From an early age, the artist was taught how to harvest and preserve food by her paternal Euro-Canadian grandmother at the same time as she was being taught to seek justice by her maternal Lakota grandmother. Eventually gravitating to the alternative music and underground art scenes in Vancouver in the early 1980s, and after studying theatre and art, including a three-year stint in New York, she became involved in curatorial projects connected with the Pitt Gallery and began to explore both her own performance work and film/video as her primary medium. When worldviews collide in her work, they give off sparks from the clash between her formal style as an artist and her personal agenda as a social activist.
A First Survey
Whether we call it a survey show or a retrospective exhibition, the career overview at the Vancouver Art Gallery, Dana Claxton: Fringing the Cube, curated by Grant Arnold, Audain Curator of British Columbia Art, offered an ideal opportunity to delve deep into the ethos of the Hunkpapa Lakota filmmaker, photographer, and installation artist. Claxton’s compelling work focuses our attention on presumed stereotypes, mutually exclusive historical contexts, and challenging presumptions in the lived experiences of Indigenous peoples of the Americas, specifically those of the First Nations.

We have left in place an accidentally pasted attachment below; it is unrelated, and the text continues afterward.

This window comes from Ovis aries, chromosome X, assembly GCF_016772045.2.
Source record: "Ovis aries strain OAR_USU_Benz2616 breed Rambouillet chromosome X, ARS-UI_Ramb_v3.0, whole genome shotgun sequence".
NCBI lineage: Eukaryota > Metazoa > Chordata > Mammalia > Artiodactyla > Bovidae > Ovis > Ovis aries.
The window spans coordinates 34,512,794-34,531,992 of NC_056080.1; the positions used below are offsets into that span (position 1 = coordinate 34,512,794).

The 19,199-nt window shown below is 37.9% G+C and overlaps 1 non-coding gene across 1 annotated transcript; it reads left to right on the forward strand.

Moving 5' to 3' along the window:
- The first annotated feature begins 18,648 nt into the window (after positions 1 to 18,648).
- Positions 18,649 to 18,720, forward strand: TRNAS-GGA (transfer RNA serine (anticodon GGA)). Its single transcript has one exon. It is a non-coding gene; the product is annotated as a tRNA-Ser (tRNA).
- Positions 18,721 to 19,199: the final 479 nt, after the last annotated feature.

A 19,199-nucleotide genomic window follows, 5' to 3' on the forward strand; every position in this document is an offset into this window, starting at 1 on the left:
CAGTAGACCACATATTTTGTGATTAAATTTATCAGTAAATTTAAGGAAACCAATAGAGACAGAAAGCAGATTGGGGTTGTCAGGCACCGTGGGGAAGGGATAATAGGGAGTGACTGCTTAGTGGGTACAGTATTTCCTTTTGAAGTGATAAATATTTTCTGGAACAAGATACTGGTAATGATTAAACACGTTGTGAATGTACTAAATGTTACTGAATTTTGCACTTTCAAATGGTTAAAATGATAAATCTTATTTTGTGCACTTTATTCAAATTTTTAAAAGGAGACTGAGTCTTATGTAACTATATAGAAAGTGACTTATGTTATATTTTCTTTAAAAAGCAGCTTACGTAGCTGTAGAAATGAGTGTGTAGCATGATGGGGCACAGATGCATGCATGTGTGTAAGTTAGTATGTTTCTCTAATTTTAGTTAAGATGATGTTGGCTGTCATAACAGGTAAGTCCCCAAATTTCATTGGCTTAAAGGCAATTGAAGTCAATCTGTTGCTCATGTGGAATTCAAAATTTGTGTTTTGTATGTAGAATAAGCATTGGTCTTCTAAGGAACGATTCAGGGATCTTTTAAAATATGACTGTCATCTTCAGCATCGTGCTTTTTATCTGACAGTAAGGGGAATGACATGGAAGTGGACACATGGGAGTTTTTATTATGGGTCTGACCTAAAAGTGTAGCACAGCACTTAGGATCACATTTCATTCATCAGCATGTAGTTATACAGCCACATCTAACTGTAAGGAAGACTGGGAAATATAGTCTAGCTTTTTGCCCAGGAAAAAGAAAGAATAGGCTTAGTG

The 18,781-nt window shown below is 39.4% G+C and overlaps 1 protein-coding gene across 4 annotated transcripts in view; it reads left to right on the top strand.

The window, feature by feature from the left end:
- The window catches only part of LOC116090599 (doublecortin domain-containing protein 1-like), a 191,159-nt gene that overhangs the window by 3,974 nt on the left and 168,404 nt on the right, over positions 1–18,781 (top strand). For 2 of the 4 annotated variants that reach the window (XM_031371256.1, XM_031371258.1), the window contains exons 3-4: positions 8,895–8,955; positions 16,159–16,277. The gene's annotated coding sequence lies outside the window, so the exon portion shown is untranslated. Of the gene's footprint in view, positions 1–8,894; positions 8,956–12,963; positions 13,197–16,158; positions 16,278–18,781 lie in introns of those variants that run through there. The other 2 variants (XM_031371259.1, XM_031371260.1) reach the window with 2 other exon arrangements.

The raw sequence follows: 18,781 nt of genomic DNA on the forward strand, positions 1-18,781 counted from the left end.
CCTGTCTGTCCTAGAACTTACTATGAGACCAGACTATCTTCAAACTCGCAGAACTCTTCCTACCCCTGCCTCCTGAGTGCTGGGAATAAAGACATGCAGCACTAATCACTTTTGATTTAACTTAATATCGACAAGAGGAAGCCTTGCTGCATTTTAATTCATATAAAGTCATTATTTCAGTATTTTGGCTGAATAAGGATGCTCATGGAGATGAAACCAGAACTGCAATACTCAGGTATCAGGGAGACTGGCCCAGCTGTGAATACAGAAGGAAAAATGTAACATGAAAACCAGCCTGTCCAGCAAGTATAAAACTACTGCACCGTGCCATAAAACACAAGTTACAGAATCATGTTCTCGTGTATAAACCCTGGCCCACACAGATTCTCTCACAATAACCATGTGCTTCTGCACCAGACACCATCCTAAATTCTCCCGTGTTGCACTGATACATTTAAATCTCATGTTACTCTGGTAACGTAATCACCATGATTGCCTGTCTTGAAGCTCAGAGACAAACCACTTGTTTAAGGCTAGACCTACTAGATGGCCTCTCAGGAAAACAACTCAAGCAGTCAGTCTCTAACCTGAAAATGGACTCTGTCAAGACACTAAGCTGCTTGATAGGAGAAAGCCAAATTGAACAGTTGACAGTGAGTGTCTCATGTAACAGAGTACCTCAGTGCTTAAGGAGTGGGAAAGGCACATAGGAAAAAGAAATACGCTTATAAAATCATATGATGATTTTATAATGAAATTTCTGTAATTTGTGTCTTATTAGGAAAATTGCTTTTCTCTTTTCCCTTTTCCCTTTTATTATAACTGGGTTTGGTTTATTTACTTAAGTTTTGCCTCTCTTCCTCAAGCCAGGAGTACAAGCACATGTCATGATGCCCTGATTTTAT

This richly evocative “curatorial map” that traced the path of three decades of Claxton’s art was also an instructive vehicle for reminding us all that the Vancouver Art Gallery is situated on the traditional, ancestral, and unceded territories of the xwməθkwəy̓ əm (Musqueam), Sḵwxwú7mesh (Squamish), and səlilwətaɁɬ (Tsleil-Waututh) people, and that it is respectful of the Indigenous stewards of the land that it occupies. The selection made by the curator provided a valuable flyover of the emotional and psychological landscapes containing Claxton’s provocative pieces, at an altitude high enough to offer us the first-ever expansive and comprehensive retrospective glimpse of her thoughtfully composed and beautifully crafted explorations of identity, gender, and the nebulous nature of embodiment.